What is the prognosis of aplasia cutis congenita (ACC)?

Updated: Jul 31, 2018
  • Author: Joy Wan, MD, MSCE; Chief Editor: William D James, MD  more...
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The prognosis for aplasia cutis congenita (ACC) is usually excellent. If the defect is small, recovery is uneventful, with gradual epithelialization and formation of a hairless, atrophic scar over several weeks. Small underlying bony defects usually close spontaneously during the first year of life. Surgical repair of large or multiple scalp defects with excision and primary closure, if feasible, or with the use of tissue expanders and rotation of a flap, may be considered. Truncal and limb defects, despite their large size, usually epithelialize and form atrophic scars, which can later be revised if necessary.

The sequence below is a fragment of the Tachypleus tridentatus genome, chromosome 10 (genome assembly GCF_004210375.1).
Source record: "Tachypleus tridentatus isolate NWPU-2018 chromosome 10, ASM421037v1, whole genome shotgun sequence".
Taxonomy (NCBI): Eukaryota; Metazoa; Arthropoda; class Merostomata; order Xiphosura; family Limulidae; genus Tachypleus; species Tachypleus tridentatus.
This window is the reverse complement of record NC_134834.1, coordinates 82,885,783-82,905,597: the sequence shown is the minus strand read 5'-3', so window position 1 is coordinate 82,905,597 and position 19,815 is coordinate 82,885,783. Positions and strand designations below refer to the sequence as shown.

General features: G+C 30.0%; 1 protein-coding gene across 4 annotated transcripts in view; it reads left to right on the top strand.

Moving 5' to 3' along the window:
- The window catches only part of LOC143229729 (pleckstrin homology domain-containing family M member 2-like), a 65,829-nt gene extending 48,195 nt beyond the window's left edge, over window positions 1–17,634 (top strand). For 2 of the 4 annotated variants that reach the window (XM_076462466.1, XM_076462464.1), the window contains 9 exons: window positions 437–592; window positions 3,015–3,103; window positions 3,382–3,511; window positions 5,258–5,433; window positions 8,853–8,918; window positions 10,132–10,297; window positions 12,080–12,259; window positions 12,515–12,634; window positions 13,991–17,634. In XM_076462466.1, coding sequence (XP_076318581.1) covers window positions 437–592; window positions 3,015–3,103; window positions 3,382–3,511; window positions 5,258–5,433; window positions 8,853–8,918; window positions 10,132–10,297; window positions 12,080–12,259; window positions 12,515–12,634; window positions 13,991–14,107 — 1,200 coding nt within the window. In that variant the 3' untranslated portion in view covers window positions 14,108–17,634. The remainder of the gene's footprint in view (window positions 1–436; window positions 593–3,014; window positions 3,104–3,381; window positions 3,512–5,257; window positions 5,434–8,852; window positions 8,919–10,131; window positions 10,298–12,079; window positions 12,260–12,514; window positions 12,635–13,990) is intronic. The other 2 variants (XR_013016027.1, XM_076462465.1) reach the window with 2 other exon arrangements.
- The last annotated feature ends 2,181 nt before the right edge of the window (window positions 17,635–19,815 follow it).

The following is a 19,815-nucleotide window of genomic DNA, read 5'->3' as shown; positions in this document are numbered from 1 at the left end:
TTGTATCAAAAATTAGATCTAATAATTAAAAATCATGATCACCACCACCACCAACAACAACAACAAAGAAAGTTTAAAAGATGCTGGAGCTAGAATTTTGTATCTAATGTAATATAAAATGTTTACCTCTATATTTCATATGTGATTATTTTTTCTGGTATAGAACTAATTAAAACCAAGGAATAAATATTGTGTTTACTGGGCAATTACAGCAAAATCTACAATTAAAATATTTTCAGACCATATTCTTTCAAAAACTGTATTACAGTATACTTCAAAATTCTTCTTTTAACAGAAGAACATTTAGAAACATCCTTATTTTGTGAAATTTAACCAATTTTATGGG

If aplasia cutis congenita is associated with other anomalies, the prognosis is dependent on the severity of the associated abnormalities. Underlying or associated defects may significantly affect mortality and morbidity. Full-thickness defects of the scalp, skull, and dura are associated with a mortality rate of greater than 50%. Even large defects on areas other than the scalp usually heal well with conservative skin care using topical antibiotic ointment. The rare larger scalp defects are prone to complications of hemorrhage and infection, placing patients at risk for death. Extensive aplasia cutis congenita of the scalp may be associated with an increased risk of sagittal sinus thrombosis. For these reasons, surgical intervention may be required for large, full-thickness scalp defects.

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